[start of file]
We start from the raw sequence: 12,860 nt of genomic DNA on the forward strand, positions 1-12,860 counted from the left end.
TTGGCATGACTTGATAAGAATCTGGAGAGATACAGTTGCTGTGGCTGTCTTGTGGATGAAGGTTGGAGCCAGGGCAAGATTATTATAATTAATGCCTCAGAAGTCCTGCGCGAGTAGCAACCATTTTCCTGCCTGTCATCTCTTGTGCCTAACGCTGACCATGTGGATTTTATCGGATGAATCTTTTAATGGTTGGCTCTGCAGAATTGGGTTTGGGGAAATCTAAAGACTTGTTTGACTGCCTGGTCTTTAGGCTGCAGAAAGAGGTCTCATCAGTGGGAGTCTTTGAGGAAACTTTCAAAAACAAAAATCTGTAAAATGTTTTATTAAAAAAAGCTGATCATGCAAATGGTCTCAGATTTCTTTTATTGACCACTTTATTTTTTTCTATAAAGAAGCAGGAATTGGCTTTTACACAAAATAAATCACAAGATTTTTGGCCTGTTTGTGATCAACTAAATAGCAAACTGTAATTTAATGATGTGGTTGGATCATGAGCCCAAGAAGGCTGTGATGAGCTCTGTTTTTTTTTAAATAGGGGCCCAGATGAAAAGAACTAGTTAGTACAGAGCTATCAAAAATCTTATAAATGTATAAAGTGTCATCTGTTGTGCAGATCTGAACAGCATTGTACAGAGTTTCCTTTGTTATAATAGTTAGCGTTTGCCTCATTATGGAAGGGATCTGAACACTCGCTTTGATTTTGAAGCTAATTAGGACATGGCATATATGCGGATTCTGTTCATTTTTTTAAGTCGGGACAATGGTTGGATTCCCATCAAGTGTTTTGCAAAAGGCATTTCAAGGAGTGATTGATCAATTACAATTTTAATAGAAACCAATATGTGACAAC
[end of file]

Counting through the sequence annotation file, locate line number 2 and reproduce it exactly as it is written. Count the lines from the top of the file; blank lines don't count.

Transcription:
TTGGCATGACTTGATAAGAATCTGGAGAGATACAGTTGCTGTGGCTGTCTTGTGGATGAAGGTTGGAGCCAGGGCAAGATTATTATAATTAATGCCTCAGAAGTCCTGCGCGAGTAGCAACCATTTTCCTGCCTGTCATCTCTTGTGCCTAACGCTGACCATGTGGATTTTATCGGATGAATCTTTTAATGGTTGGCTCTGCAGAATTGGGTTTGGGGAAATCTAAAGACTTGTTTGACTGCCTGGTCTTTAGGCTGCAGAAAGAGGTCTCATCAGTGGGAGTCTTTGAGGAAACTTTCAAAAACAAAAATCTGTAAAATGTTTTATTAAAAAAAGCTGATCATGCAAATGGTCTCAGATTTCTTTTATTGACCACTTTATTTTTTTCTATAAAGAAGCAGGAATTGGCTTTTACACAAAATAAATCACAAGATTTTTGGCCTGTTTGTGATCAACTAAATAGCAAACTGTAATTTAATGATGTGGTTGGATCATGAGCCCAAGAAGGCTGTGATGAGCTCTGTTTTTTTTTAAATAGGGGCCCAGATGAAAAGAACTAGTTAGTACAGAGCTATCAAAAATCTTATAAATGTATAAAGTGTCATCTGTTGTGCAGATCTGAACAGCATTGTACAGAGTTTCCTTTGTTATAATAGTTAGCGTTTGCCTCATTATGGAAGGGATCTGAACACTCGCTTTGATTTTGAAGCTAATTAGGACATGGCATATATGCGGATTCTGTTCATTTTTTTAAGTCGGGACAATGGTTGGATTCCCATCAAGTGTTTTGCAAAAGGCATTTCAAGGAGTGATTGATCAATTACAATTTTAATAGAAACCAATATGTGACAAC